Pathology 4 and 5 - Inflammation 2 and 3 Flashcards Preview

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Flashcards in Pathology 4 and 5 - Inflammation 2 and 3 Deck (51)
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Why are mediators of inflammation short lived?

They are only produced as long as the stimulus is present


How long do neutrophils survive outside of a blood vessel?

A couple of hours


What are the 4 possible sequels after acute inflammation`?

ResolutionSuppurationRepair, organisation, and fibrosisChronic inflammation*may not be mutually exclusive


what does what one of the 4 possible sequels of inflammation that occurs depend upon? (3)

Site of injury (different organs have different capacities for repair and different vascular supplies)Type of injury (severity, pathogenicity of organism)Duration of injury (can be removed, is it sustained)


What is resolution?

Complete restoration of the tissue to normal after removal of inflammatory components


How much cell death occurs with resolution?

Minimal amounts


What kind of tissues does resolution occur in?

Tissues that have capacity to repair e.g GI tractTissues that have a good vascular supply for delivery of WBCs and removal of injurious agents


What is suppuration?

Formation of pus


What is pus formed from?

Living, dying and dead cells (neutrophils, bacteria and inflammatory debris (fibrin))


What is an abcess?

Collection of pus


What is an empyema?

A collection of pus in a body cavity


When does repair occur

When a tissue is injured and cannot be wholly regenerated


What are the 3 phases of repair?

Phagocytosis to clear debrisOrganisationEpithelial regeneration to cover wound


When does repair occur in contrast to resolution? (4)

When injury produces lots of necrosisif injury produces a lot of fibrin that isn't easily clearedif there is a poor blood supply = difficulty removing debrisMucosa where damage goes beyond the basement membrane favours healing by organisation and repair and not resolution (substantial tissue damage meaning the tissue is unable to regenerate and is instead replaced by fibrous tissue - resolution occurs a scaffolding to occur)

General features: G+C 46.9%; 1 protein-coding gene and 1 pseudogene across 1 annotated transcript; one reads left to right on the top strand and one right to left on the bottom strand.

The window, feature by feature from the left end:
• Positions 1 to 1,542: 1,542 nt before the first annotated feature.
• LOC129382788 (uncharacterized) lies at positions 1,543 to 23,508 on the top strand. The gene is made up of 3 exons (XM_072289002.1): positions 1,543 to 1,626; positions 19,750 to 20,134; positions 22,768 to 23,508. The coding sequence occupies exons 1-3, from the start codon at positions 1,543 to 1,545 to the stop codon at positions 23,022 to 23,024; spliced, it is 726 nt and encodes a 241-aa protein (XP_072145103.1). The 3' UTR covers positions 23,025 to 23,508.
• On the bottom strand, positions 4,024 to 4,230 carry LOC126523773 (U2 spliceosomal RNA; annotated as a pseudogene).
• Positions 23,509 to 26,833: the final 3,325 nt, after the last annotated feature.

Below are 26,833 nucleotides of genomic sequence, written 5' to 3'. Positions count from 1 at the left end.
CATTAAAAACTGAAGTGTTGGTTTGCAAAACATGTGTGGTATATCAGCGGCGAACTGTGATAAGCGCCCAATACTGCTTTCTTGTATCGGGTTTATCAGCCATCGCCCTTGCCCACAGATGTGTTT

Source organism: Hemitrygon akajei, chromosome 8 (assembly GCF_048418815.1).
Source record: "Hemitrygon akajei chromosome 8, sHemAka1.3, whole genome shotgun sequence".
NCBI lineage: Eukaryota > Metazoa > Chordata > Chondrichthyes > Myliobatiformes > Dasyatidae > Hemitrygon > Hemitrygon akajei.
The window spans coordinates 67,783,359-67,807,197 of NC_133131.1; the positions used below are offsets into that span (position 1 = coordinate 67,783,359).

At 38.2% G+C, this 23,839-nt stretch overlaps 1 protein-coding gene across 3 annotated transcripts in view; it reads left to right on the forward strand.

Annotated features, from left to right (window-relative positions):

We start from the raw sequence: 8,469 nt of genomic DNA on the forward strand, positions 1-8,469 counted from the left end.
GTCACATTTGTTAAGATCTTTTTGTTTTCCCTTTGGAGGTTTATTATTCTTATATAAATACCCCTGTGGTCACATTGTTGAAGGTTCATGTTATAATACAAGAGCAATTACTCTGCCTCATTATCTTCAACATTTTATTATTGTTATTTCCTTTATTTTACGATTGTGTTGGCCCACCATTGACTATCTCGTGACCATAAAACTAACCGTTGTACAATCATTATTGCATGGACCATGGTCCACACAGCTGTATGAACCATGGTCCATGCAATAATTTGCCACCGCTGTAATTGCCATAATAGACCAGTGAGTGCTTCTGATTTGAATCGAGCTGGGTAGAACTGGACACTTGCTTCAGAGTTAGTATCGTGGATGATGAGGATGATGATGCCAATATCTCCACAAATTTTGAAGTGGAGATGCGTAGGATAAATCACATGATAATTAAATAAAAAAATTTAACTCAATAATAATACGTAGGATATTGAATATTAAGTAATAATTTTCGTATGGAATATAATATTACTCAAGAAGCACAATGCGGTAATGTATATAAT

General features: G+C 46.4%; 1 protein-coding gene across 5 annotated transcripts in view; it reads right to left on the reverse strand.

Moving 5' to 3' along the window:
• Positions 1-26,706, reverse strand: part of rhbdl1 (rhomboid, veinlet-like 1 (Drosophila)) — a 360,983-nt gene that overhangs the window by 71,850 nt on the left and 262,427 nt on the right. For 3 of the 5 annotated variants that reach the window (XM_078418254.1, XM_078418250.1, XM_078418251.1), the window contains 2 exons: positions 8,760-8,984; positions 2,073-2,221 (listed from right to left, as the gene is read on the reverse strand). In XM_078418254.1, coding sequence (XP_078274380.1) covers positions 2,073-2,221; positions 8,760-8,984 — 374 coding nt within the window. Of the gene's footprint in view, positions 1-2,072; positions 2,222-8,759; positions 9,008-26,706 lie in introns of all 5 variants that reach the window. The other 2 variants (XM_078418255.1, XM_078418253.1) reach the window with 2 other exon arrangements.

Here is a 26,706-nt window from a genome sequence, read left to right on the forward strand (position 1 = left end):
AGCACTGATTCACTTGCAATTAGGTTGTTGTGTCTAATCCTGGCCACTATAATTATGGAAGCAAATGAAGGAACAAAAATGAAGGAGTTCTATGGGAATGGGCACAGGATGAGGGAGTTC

What is organisation?

Fibroblasts secrete ECM and new vessels grow into region -> formation of granulation tissue


What happens in granulation tissue formation? (organisation)

Defect is slowly infiltrated by capillaries and then by myofibroblastsDeposit collagen and smooth muscle cellsHas a very red look


What is fibrosis?

Formation of excess fibrous connective tissue in an organ/ tissue in a reparative/ reactive processIf this is in response to injury it is called scarring"patch job"Causes a loss of function


When does scarring and fibrosis of the liver occur?

Liver can regenerate but if overwhelmed it undergoes scarring and fibrosis = cirrhosis resulting in liver failure


When is chronic inflammation favoured?

SuppurationPersistence of injury e.g. foreign materialPersistence of infectiontype of injury e.g. autoimmune, transplant rejection


What is chronic inflammation characterised by?

LymphocyteMacrophage (monocyte within tissue)


What is a granuloma?

A collection of immune cells known as histiocytes"aggregate of epithelia histiocytes"


What is a histiocyte?

A stationary phagocytic cell present in connective tissue


When does a granuloma form?

When the immune system attempts to wall off substances it perceives as foreign but is unable to eliminatee.g. endogenous - keratin, bone, crystalsExogenous - talc, asbestos, suture materials, oil


What are some examples of diseases that cause granulomas?

Specific infectionsParasitesWormsEggsSyphilisMycobacterium - including TB


What is "cheesy necrosis"?

Tuberculous granulomas - caseous necrosis


What is an infarction?

Death of tissue after loss of oxygen


Why does muscle need O2?

To produce ATP for energy required to contract


What happens if a cell has no ATP?

Na/K ATPase fails = increased K = swellingCalcium pump fails = increased intracellular calciumIncreased calcium stimulates:ATPase (makes things worse)Phospholipase (membrane damage)Proteases (membrane and cytoskeleton damage)Endonuclease (DNA damage and breakdown)Mitochondrial permeability (release pro death factors)


What is the time frame for the myocardium being without oxygen but only causing reversible damage?

20 minute window


Why is there no point in using clot busting drugs after 30 minutes for clot causing loss of blood supply to myocardium?

After 20 minutes there is non-reversible injury - the cells will die anyway